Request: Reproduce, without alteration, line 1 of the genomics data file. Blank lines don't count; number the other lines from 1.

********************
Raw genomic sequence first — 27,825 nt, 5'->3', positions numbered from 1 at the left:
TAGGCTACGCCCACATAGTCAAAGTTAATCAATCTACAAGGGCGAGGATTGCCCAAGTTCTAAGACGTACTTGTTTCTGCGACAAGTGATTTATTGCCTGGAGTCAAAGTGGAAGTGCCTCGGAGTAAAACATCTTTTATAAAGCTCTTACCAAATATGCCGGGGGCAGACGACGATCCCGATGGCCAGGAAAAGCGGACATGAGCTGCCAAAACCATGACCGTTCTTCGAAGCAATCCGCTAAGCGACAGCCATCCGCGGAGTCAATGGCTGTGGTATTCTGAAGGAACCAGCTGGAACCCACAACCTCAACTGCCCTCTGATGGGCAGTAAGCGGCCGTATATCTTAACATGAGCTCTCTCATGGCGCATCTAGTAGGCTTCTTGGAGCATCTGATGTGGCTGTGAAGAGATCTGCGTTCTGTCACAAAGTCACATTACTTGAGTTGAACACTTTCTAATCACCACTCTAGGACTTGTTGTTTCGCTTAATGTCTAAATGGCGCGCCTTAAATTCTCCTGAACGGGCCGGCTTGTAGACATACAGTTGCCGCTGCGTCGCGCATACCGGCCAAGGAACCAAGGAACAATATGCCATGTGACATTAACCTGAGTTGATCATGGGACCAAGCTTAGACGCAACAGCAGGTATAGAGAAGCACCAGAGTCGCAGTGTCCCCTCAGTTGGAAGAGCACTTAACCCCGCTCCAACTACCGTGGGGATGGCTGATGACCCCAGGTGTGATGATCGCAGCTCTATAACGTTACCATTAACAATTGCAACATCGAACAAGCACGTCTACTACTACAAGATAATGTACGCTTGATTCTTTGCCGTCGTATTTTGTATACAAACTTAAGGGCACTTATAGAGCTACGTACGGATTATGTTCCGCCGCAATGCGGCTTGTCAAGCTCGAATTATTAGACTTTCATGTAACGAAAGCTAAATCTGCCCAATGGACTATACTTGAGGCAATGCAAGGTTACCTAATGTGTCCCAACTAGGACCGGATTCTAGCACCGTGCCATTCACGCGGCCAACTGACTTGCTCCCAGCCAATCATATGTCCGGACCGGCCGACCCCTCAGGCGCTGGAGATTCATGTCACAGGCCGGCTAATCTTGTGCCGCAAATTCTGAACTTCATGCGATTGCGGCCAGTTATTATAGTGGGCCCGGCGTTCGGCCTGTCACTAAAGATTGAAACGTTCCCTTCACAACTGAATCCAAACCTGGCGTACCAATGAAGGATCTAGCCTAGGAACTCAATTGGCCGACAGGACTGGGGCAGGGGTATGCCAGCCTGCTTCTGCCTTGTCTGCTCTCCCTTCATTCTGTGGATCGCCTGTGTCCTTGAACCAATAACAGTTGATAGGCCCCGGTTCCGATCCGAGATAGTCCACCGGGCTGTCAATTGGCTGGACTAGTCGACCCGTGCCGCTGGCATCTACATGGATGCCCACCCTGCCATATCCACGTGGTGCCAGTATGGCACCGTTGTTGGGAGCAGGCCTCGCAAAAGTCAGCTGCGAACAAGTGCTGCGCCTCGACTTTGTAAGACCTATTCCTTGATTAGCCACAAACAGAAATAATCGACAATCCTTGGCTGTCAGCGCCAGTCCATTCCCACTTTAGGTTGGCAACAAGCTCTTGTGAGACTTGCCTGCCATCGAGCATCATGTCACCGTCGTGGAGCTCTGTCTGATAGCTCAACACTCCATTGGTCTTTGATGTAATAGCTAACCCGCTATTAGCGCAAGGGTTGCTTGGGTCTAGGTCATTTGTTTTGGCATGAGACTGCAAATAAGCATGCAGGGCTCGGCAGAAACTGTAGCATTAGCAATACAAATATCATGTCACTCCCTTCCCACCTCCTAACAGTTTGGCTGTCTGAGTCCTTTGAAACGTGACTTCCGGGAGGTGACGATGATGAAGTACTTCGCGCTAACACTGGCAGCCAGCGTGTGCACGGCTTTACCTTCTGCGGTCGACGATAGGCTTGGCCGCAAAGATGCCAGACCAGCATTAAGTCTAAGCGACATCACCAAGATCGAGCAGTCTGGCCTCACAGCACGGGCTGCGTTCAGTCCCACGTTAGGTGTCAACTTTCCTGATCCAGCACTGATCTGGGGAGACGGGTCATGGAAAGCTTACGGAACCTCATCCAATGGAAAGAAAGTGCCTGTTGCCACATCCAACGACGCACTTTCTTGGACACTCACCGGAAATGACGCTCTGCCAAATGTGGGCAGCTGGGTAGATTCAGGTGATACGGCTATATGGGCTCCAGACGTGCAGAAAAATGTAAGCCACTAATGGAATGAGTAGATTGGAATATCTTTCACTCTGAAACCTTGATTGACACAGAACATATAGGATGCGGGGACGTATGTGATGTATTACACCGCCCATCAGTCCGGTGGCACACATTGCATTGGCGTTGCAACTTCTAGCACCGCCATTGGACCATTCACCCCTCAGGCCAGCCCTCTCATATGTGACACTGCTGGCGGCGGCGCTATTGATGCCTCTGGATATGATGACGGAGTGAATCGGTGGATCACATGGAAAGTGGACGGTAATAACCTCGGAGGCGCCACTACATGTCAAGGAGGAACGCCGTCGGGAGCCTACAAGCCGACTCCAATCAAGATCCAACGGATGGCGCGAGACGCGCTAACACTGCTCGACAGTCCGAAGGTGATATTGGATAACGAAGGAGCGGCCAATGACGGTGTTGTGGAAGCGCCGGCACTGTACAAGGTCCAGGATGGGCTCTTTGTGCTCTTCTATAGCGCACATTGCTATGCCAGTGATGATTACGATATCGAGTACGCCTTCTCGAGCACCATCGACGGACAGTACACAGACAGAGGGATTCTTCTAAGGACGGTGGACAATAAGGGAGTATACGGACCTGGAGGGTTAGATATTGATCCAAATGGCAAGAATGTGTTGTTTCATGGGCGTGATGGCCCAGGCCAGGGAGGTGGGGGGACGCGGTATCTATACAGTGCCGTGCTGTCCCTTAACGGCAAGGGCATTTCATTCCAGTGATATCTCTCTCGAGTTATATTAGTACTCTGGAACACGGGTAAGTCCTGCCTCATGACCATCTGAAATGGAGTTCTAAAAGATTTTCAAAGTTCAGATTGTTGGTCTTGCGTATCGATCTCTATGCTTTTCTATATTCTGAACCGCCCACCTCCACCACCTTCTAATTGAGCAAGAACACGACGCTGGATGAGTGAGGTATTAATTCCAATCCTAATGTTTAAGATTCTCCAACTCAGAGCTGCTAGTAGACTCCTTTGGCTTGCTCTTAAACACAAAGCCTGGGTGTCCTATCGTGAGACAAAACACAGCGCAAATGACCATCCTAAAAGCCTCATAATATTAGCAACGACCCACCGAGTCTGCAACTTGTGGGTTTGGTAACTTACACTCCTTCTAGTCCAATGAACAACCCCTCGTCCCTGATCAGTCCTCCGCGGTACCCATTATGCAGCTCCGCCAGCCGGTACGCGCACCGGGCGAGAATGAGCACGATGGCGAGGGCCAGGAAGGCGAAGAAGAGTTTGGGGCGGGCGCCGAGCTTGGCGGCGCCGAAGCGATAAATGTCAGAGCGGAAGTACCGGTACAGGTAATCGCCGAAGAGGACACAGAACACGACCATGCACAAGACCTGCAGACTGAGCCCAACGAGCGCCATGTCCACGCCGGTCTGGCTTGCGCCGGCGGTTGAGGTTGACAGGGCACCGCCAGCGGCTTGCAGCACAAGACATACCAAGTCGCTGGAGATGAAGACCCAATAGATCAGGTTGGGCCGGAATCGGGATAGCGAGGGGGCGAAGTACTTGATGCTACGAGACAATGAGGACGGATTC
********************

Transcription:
Raw genomic sequence first — 27,825 nt, 5'->3', positions numbered from 1 at the left: